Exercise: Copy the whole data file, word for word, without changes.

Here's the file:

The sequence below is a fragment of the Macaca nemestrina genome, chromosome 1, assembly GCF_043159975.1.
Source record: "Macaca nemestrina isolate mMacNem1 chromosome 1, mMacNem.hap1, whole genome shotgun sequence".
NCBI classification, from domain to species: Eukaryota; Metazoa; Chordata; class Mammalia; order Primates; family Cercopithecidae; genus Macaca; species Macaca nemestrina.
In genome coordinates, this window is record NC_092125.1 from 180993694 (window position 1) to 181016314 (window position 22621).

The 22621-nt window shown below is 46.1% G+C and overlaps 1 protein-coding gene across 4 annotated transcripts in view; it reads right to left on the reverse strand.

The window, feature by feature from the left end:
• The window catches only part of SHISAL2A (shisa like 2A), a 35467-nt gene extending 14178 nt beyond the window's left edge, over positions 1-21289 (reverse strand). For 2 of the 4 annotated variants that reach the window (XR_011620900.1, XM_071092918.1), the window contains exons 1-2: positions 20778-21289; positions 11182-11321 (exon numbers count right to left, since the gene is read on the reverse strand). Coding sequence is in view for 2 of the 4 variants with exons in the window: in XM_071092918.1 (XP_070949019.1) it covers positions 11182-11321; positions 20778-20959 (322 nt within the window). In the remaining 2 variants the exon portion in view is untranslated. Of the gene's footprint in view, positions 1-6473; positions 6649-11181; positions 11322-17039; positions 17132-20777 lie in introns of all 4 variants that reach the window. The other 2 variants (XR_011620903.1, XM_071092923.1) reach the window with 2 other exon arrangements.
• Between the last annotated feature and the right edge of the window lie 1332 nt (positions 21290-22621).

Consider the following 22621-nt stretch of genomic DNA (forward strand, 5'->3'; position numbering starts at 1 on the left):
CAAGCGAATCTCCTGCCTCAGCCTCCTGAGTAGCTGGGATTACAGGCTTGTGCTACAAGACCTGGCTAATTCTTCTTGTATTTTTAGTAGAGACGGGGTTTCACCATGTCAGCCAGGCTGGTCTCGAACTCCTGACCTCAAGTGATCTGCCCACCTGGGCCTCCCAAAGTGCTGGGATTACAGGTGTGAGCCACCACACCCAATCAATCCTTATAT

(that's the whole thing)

The sequence below is a fragment of the Macaca nemestrina genome, chromosome 1, assembly GCF_043159975.1.
Source record: "Macaca nemestrina isolate mMacNem1 chromosome 1, mMacNem.hap1, whole genome shotgun sequence".
NCBI classification, from domain to species: Eukaryota; Metazoa; Chordata; class Mammalia; order Primates; family Cercopithecidae; genus Macaca; species Macaca nemestrina.
In genome coordinates, this window is record NC_092125.1 from 180993694 (window position 1) to 181016314 (window position 22621).

The 22621-nt window shown below is 46.1% G+C and overlaps 1 protein-coding gene across 4 annotated transcripts in view; it reads right to left on the reverse strand.

The window, feature by feature from the left end:
• The window catches only part of SHISAL2A (shisa like 2A), a 35467-nt gene extending 14178 nt beyond the window's left edge, over positions 1-21289 (reverse strand). For 2 of the 4 annotated variants that reach the window (XR_011620900.1, XM_071092918.1), the window contains exons 1-2: positions 20778-21289; positions 11182-11321 (exon numbers count right to left, since the gene is read on the reverse strand). Coding sequence is in view for 2 of the 4 variants with exons in the window: in XM_071092918.1 (XP_070949019.1) it covers positions 11182-11321; positions 20778-20959 (322 nt within the window). In the remaining 2 variants the exon portion in view is untranslated. Of the gene's footprint in view, positions 1-6473; positions 6649-11181; positions 11322-17039; positions 17132-20777 lie in introns of all 4 variants that reach the window. The other 2 variants (XR_011620903.1, XM_071092923.1) reach the window with 2 other exon arrangements.
• Between the last annotated feature and the right edge of the window lie 1332 nt (positions 21290-22621).

Consider the following 22621-nt stretch of genomic DNA (forward strand, 5'->3'; position numbering starts at 1 on the left):
CAAGCGAATCTCCTGCCTCAGCCTCCTGAGTAGCTGGGATTACAGGCTTGTGCTACAAGACCTGGCTAATTCTTCTTGTATTTTTAGTAGAGACGGGGTTTCACCATGTCAGCCAGGCTGGTCTCGAACTCCTGACCTCAAGTGATCTGCCCACCTGGGCCTCCCAAAGTGCTGGGATTACAGGTGTGAGCCACCACACCCAATCAATCCTTATAT